A Ghost Story is a film written and directed by David Lowery (fresh off the back of Disney’s live action remake of Pete’s Dragon, which itself received light-favourable reviews). It stars Casey Affleck and Rooney Mara, and is a silenced and poetic arthouse film, which follows our main protagonist ‘C’ (Affleck) who dies, and returns back to the physical world in the shape of a children’s Hall0ween ghost sheet. As the film progresses, we follow ‘C’ on this existential, pragmatic journey into his past and future, whilst we’re watching him try to dismantle the meaning of his life, and ultimately find out, with him, what he’s actually searching for after death.
A rollercoaster of emotions and broken boundaries
The film could have got very stale, very quickly with its lack of dialogue (with only around 10 lines from our main protagonists and a monologue in the latter half of the film). But it’s a testament to Lowery’s writing and direction which keeps the piece flowing, always pushing the perimeter of C’s agenda. He effectively has made one of the most enduring and emotional pieces of cinema that I have seen this year.
Dealing with themes of death, grief and time, the film carries an emotional weight which in turn can place a burden on the audience, but not necessarily in a negative way. It amplifies the idea of psychological endurance and after life. The long, lingering scenes (such as solo Mara ‘Pie Scene’) is purposely there to make the audience feel as uncomfortable as the character M is supposed to be feeling – this scene goes on for around 4 minutes in silence with only one visible cut for perspective – forcing the view to not break contact with the screen.
An unorthodox technical marvel
This film isn’t going to be for everyone though, there is an overuse of visual storytelling with undertones of ambiguity which leaves a lot of room in the picture for the viewer to create their own meaning. Do not go into the film with the expectation of a pure paranormal/horror phenomenon. However, there are clear influence of the horror genre enthused throughout the film. Most notably coming in homage to John Carpenter’s, 80s style synths through the immaculate score (composed by Daniel Hart). Several cliches, such as unconventional jump scares (being in mundane scenes) are there to break up the silence and tension the film has created for it’s self.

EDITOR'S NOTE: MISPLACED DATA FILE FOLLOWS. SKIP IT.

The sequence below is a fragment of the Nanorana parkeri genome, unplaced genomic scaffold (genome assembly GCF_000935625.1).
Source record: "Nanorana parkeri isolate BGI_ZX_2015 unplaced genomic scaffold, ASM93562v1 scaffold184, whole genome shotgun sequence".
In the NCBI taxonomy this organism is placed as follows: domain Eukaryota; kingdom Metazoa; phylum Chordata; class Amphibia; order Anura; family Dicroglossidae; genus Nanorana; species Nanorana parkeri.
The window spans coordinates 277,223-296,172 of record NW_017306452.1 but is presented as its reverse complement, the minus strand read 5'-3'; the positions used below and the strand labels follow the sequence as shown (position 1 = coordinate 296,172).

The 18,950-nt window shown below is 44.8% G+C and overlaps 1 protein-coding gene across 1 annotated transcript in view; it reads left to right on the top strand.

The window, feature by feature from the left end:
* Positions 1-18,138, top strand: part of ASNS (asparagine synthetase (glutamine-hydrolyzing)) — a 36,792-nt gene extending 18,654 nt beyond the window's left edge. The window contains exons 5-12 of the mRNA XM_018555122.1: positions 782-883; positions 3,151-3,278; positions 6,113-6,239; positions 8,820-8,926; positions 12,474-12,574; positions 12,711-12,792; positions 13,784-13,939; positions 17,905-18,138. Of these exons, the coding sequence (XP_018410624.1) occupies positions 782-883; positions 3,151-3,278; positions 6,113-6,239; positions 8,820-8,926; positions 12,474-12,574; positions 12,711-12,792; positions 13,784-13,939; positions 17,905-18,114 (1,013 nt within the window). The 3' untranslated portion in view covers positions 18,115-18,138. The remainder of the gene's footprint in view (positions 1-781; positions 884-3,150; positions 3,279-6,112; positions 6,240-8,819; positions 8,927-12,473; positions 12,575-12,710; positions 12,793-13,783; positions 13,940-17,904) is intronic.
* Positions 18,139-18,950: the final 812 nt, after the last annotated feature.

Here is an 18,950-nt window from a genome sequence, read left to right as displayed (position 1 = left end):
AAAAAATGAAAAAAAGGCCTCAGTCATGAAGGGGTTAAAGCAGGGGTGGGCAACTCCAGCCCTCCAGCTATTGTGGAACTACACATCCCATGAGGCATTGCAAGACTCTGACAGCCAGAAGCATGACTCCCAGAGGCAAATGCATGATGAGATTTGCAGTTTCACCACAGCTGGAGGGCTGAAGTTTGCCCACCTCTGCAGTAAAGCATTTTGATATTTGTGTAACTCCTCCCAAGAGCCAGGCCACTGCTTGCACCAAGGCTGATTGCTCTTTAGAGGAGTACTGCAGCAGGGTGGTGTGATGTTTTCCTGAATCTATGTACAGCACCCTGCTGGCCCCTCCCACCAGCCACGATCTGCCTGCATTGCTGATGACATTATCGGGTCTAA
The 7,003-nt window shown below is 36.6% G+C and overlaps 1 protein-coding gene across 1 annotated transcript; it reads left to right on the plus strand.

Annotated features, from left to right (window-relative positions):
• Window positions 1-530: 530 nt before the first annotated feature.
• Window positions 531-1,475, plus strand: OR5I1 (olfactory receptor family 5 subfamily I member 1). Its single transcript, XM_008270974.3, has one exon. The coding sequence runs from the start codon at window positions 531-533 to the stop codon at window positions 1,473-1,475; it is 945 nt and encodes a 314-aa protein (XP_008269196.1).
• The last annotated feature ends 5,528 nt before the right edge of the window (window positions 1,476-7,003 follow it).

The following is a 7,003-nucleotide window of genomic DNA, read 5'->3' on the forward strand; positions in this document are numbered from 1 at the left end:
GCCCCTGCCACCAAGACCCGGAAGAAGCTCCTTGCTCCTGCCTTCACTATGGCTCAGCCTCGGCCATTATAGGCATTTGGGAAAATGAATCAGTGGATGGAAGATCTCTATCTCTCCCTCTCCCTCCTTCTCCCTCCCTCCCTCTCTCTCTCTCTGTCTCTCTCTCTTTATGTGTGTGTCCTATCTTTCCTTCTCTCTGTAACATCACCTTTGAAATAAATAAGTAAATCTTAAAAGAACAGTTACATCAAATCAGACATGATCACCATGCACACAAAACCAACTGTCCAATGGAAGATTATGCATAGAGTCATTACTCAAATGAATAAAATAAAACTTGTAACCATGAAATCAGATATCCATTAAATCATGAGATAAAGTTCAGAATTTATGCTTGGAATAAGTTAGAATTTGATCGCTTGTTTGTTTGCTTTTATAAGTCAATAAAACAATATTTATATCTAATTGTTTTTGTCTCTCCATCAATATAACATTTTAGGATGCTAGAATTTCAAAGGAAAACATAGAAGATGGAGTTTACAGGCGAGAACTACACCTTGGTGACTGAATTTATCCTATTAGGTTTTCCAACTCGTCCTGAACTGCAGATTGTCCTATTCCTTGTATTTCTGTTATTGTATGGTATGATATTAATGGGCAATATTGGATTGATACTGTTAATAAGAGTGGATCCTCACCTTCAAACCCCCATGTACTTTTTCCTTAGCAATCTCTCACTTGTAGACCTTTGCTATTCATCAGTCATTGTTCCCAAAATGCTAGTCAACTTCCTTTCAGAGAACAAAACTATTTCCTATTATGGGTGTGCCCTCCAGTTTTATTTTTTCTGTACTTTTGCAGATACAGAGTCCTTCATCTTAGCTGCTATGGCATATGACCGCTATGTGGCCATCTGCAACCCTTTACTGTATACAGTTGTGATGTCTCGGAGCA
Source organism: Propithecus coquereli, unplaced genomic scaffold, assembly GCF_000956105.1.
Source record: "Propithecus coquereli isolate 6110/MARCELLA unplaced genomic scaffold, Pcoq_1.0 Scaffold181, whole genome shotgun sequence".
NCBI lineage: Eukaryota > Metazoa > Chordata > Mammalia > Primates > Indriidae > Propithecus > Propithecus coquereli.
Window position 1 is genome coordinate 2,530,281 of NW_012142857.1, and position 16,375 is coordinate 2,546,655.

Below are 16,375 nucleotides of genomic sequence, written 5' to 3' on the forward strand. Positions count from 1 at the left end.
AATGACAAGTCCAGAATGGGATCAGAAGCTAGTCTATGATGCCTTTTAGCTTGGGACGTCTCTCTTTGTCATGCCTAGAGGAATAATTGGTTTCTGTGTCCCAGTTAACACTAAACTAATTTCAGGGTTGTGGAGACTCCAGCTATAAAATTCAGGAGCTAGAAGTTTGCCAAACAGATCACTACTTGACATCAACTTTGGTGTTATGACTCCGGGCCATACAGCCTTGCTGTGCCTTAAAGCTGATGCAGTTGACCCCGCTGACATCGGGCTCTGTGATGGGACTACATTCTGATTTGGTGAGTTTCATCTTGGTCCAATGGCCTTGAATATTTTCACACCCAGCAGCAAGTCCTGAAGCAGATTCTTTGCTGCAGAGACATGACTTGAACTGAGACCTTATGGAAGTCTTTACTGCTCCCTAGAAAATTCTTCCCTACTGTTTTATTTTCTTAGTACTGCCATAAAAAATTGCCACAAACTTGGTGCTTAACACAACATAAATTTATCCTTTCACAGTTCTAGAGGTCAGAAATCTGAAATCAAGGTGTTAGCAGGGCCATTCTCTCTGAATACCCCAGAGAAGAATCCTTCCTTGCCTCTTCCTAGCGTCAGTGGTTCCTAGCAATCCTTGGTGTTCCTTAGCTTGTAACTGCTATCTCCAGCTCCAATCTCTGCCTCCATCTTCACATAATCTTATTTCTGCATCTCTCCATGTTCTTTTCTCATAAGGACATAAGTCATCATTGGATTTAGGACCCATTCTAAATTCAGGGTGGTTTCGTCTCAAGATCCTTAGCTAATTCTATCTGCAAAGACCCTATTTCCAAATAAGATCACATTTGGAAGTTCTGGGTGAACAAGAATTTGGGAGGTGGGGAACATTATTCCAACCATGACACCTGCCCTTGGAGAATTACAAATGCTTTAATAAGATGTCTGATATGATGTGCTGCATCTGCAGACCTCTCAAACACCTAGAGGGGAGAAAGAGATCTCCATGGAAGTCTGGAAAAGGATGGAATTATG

Speaking of silence, that along with the score is probably the main thing what made me resonate with film during and after being in the cinema. It utilises its music as a character, only being used when appropriately needed. It handles scenes with only diegetic sound confidently, without forcing the film to become bland or boring. The use of the Instagram-like vignette (straying from the standardised hollywood aspect ratio 1.37:1 to the smaller, compact 1.33:1), personifies itself perfectly to capture the tight framing of close-up shots to make the film feel more close to the view. The framing and cinematography (Andrew Droz Palermo) is simply stunning, with every single shot looking like a watercolour painting.
My only flaw with the film is during the middle and the third act, when the screenplay and story looses what it originally set out to do, a close up following of C, watching M cope and trying to find semblance with that – instead of trying to find the full meaning of life, something I imagine would be quite hard to achieve in 30 minutes of cinema. Even though I find it satisfying, I can see that some people might eventually get tired and bored with the style of art cinema that the film adheres to – even some arguing the lack of substance, which could eclipse the films deep subject matter. Some of the stylistic choices could, in other eyes be called pretentious.
Overall, the film for me was outstanding, and the way it was shot gave me a high satisfaction as a lover of cinema. This is one for the Blu-ray collection.
Words by Drew Wilson